But a new proposal from a Montana Republican could change the game this weekend at the state GOP convention in Bozeman.
Loyalty oaths proliferated in the U.S. during the cold war era when hysteria over the supposed threat posed by Communists became known as the Red Scare.
Paranoia fueled a craze to weed out “subversives.” That’s when the infamous question, “Are you now or have you ever been…,” became part of the American lexicon.
But the loyalty oaths demanded by the fanatics did nothing to protect the country against so-called subversion. Instead, the oaths were used frighten, intimidate and punish anyone who exercised their constitutional right to question or criticize people in leadership.
Skees’s oaths seem intended for the same purpose. They are an attack on a small handful of Republican legislators who, in a very limited number of instances, did not vote 100% with the hard-right wing. I wouldn’t call them moderates–many of the group made up the 2011 session’s right-wing leadership. But they refused to go as far into Area 51 as the Essmann-Priest-Wittich Taliban wanted to take them.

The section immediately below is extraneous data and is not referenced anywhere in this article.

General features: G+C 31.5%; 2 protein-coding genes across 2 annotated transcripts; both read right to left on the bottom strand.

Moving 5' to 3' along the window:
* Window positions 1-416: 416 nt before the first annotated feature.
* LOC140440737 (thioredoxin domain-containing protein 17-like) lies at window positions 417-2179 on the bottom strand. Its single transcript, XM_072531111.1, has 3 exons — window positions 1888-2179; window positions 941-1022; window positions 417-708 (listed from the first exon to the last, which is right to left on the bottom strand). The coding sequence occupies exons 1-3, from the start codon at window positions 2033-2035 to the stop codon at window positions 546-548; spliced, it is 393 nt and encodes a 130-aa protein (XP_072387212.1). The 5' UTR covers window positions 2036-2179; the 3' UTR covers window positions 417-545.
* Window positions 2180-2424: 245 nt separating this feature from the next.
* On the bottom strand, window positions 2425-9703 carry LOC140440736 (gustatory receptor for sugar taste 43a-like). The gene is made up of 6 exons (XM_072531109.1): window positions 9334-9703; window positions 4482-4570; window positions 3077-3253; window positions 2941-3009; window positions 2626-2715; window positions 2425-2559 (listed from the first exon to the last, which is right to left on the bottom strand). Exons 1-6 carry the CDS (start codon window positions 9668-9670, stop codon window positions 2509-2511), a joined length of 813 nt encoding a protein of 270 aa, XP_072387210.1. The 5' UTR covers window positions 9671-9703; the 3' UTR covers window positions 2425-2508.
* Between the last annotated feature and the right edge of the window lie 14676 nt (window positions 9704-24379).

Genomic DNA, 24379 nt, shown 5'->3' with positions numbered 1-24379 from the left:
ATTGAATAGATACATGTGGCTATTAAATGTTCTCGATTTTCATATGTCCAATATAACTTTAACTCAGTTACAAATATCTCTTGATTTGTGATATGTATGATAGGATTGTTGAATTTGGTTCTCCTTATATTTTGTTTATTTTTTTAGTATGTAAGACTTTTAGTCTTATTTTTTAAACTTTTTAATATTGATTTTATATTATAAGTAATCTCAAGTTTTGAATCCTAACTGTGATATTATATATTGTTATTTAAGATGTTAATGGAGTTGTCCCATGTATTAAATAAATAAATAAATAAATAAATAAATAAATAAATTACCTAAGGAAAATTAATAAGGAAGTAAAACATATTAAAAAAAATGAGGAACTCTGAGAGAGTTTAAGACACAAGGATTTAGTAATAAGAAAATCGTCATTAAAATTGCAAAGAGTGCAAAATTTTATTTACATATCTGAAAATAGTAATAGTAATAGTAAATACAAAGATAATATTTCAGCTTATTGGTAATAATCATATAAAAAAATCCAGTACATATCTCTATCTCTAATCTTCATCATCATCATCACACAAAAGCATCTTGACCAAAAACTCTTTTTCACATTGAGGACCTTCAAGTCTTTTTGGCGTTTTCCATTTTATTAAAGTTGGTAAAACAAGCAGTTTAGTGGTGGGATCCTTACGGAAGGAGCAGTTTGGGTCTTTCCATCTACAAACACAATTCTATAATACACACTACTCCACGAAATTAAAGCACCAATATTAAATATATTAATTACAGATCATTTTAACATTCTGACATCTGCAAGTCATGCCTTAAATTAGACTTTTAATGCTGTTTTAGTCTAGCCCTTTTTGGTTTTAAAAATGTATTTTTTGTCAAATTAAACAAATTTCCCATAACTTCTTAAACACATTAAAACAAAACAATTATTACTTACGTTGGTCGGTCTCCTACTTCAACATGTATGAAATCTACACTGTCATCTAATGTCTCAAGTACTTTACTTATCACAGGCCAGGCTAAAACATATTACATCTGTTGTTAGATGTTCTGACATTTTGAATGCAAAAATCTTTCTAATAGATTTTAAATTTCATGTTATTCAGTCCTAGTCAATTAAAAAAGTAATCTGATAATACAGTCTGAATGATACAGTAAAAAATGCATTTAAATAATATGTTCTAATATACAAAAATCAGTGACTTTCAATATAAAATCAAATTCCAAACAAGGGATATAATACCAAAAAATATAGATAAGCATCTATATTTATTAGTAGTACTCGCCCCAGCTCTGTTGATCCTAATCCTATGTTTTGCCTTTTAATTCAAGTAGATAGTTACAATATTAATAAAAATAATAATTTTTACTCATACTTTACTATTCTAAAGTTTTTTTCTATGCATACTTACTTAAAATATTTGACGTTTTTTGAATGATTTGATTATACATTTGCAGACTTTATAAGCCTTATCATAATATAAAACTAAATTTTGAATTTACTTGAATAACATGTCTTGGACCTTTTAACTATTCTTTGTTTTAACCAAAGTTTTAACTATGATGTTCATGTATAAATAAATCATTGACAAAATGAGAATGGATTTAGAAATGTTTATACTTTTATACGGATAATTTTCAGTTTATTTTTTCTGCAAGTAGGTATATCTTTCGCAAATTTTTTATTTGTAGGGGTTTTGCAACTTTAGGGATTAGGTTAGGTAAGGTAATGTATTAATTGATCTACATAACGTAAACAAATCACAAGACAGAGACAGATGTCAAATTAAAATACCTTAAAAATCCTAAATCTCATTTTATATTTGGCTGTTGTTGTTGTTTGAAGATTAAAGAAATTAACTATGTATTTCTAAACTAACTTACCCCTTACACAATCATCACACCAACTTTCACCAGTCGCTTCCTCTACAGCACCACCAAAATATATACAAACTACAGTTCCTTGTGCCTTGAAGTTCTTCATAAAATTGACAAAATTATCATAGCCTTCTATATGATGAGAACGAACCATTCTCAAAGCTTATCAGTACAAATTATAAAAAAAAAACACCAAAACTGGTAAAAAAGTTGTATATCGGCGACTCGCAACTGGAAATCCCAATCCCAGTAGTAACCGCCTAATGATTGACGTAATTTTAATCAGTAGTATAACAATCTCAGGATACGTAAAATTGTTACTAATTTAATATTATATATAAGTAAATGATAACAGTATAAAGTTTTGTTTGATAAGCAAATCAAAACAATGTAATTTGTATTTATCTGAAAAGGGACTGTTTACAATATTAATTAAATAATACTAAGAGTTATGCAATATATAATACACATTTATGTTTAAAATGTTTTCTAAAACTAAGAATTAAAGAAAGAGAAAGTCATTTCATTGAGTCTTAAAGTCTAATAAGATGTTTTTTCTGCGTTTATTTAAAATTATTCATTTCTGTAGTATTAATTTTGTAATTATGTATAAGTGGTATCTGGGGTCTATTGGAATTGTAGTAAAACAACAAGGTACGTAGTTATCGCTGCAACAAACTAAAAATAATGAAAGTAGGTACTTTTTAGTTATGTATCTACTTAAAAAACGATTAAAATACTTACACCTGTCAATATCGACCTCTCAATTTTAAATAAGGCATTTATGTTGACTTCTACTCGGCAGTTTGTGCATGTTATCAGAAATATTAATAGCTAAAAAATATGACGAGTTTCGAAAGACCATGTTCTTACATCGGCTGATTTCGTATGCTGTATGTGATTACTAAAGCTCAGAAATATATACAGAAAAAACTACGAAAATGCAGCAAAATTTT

If the Montana Republican party really wants to move forward, they need to realize that their party is packed with lawmakers whose vision is morally bankrupt–that hatred and punishing the working poor and middle class isn’t a viable ideology. If they can’t do this, they’re going to continue to repulse more and more people and they will continue to shrivel and shrink and lose.